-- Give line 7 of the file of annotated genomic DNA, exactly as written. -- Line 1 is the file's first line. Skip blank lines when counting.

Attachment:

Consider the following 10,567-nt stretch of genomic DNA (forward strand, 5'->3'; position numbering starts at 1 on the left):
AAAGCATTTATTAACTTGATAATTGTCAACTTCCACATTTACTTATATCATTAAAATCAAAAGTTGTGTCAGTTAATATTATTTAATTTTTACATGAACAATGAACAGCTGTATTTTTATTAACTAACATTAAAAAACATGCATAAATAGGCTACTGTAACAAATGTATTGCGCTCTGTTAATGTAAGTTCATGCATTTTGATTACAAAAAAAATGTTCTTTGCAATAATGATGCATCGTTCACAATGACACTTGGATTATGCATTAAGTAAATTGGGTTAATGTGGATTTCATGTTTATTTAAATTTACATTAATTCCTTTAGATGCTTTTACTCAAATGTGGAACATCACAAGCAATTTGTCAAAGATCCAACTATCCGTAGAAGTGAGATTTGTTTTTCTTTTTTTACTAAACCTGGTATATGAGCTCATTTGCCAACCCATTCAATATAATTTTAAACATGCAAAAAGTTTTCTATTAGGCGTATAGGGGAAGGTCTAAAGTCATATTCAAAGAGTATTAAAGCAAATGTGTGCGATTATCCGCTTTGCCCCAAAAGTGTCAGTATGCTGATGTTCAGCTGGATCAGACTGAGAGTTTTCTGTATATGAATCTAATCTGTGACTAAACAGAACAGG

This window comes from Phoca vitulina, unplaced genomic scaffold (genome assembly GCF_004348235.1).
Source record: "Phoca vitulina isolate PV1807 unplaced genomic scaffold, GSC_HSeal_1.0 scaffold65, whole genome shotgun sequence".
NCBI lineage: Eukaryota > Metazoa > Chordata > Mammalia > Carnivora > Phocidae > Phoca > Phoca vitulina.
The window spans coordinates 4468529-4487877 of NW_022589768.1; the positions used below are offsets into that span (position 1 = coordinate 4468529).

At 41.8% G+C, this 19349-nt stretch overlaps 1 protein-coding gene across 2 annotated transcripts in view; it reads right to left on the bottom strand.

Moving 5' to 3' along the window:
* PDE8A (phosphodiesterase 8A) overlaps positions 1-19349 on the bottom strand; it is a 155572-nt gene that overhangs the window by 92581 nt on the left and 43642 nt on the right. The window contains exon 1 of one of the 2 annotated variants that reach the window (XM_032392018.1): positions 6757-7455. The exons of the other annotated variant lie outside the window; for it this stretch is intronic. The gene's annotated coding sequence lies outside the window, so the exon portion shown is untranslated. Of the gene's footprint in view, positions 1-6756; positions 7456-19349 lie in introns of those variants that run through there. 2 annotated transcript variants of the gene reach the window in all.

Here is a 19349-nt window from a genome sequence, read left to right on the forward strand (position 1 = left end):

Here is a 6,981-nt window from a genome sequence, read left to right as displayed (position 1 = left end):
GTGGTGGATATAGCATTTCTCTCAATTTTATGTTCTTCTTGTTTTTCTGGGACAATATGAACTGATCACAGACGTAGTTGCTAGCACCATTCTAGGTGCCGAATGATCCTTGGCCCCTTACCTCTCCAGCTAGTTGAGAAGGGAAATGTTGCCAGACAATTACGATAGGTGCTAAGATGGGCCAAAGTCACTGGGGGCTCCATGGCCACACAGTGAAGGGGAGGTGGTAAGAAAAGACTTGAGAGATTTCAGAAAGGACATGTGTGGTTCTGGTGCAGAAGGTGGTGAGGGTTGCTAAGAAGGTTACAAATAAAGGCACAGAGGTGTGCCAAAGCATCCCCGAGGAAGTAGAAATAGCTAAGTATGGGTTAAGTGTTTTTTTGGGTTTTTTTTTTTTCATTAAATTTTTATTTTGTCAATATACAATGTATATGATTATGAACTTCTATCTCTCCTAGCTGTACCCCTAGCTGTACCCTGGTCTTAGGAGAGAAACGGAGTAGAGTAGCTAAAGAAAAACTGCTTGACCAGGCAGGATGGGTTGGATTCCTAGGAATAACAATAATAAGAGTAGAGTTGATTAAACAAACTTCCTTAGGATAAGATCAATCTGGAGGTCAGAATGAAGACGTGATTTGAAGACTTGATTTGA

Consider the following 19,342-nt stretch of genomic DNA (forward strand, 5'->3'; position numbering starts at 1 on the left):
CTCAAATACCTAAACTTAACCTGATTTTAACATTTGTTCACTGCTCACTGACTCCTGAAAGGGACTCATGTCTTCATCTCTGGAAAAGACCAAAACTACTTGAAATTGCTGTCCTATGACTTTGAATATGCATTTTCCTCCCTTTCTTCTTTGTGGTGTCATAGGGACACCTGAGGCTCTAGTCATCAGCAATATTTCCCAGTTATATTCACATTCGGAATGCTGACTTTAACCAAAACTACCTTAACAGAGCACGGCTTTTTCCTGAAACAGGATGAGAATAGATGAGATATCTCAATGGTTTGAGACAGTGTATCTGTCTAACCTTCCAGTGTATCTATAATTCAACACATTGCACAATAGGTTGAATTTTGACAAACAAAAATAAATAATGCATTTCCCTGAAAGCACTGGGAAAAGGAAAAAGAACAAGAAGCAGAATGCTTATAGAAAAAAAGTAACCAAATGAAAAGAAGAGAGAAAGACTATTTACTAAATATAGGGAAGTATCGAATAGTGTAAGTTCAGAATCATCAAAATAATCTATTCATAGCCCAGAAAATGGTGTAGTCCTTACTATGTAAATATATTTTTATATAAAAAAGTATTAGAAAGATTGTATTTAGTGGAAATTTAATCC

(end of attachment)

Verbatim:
At 41.8% G+C, this 19349-nt stretch overlaps 1 protein-coding gene across 2 annotated transcripts in view; it reads right to left on the bottom strand.